Florida State's Winston motivated to repeat success
July 20, 2014 11:43 PM
Chuck Burton/Associated Press
Florida State quarterback Jameis Winston at ACC Football kickoff Sunday in Greensboro, N.C.
By Sam Werner / Pittsburgh Post-Gazette
GREENSBORO, N.C. -- Jameis Winston didn't waste much time making his presence known Sunday.
When the Florida State quarterback and reigning Heisman Trophy winner arrived for his media session at the first day of ACC Football Kickoff, he started with a question for the 50-plus media members assembled around his table:
"Before I say anything, how does it feel to see an ACC team come in here with a national title? Can we get a round of applause?"
That bravado has become a sort of signature for Winston, and over the next hour he fielded questions on everything from his baseball career to his offseason shoplifting citation.
On the latter topic, in which Winston was cited for taking crab legs from a local grocery store, he said he has learned from the experience.
"I've got to hold myself to a certain standard that the media may view me in, that the regular people may view me in," he said. "But I know I can do that because I've learned the true definition of being a leader and being a leader on and off the field."
Winston, who made his college football debut in Florida State's 41-13 win against Pitt in September at Heinz Field, said he didn't mind the spotlight because it only came as a result of his on-field success.
He also said that, despite all the plaudits, he has just as much motivation heading into 2014.
"It's really easy because we always play with a chip on our shoulder and we have high expectations," he said. "We know if we become complacent or we become off in any way that we will lose."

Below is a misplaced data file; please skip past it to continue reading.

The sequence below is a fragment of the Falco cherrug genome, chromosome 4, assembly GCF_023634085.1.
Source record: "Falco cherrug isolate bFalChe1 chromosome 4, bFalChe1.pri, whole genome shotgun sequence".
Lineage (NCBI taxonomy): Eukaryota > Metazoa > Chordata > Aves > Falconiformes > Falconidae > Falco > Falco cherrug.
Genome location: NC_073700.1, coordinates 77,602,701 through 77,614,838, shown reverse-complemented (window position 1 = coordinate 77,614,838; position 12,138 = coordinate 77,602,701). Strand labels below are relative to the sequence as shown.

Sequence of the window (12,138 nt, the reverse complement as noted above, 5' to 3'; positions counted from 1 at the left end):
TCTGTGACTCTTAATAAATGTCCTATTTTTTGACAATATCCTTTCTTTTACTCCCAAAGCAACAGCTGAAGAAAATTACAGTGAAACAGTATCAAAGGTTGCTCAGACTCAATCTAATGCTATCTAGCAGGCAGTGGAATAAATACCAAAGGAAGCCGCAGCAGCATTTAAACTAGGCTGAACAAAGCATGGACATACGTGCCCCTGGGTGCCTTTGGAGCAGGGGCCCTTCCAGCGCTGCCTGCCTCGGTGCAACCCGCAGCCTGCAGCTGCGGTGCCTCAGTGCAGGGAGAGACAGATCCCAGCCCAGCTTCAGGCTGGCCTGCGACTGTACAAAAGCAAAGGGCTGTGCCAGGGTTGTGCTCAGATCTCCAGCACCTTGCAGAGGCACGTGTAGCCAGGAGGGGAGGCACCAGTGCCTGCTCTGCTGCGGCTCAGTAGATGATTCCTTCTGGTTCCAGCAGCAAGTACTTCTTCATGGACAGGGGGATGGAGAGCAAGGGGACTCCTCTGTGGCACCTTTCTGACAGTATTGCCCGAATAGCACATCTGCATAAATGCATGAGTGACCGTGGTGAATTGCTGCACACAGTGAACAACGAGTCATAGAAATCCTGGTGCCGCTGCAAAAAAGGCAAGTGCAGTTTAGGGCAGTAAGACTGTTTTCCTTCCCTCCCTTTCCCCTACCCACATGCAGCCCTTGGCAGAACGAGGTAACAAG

Possible NCAA changes
ACC commissioner John Swofford opened Sunday's events with his annual forum, and said that he expects the proposed NCAA governance change -- which would grant more autonomy to the "power five" conferences -- to pass into effect in August.
"The good ship 'status quo' has sailed," Swofford said. "It's time for some changes and some significant changes, and it's going to present some challenges, but it's time for that, and those are the right kinds of things to do and to address."
If and when the new structure does go into effect, Swofford said he expects the first item on the docket to be addressing the value of a scholarship and, potentially, adding to create a full cost-of-attendance model.
Swofford was also optimistic the ACC and Big 12's joint proposal to the NCAA that would eliminate the requirements for conference championship games will pass.
Current legislation mandates that a conference must have 12 teams and two divisions to hold a championship game, but the league is pushing for the option to possibly scrap divisions entirely, which would create much more scheduling flexibility.
Swofford cautioned, though, that if the NCAA rule change passes, that doesn't mean the ACC will definitely change its set-up.
"We just feel like its appropriate for the conferences to make that determination rather than the NCAA," Swofford said. "We may or may not make some changes. We could eliminate divisions, we could change divisions, but we may not do either."
The Duke players who spoke Sunday were in the unusual position, for Duke, of being defending division champions.
Facing another wide-open Coastal division this year, Blue Devils linebacker Kelby Brown was optimistic his team could repeat its surprise performance from 2013.
"There definitely is a winner's effect," he said. "What happened to Duke football, man, those guys were excited with one win in a season. Now we've shown, not to other people, we've shown ourselves that we can do this. That just kind of changes the way that we approach the season."
Sam Werner: email@example.com and Twitter @SWernerPG
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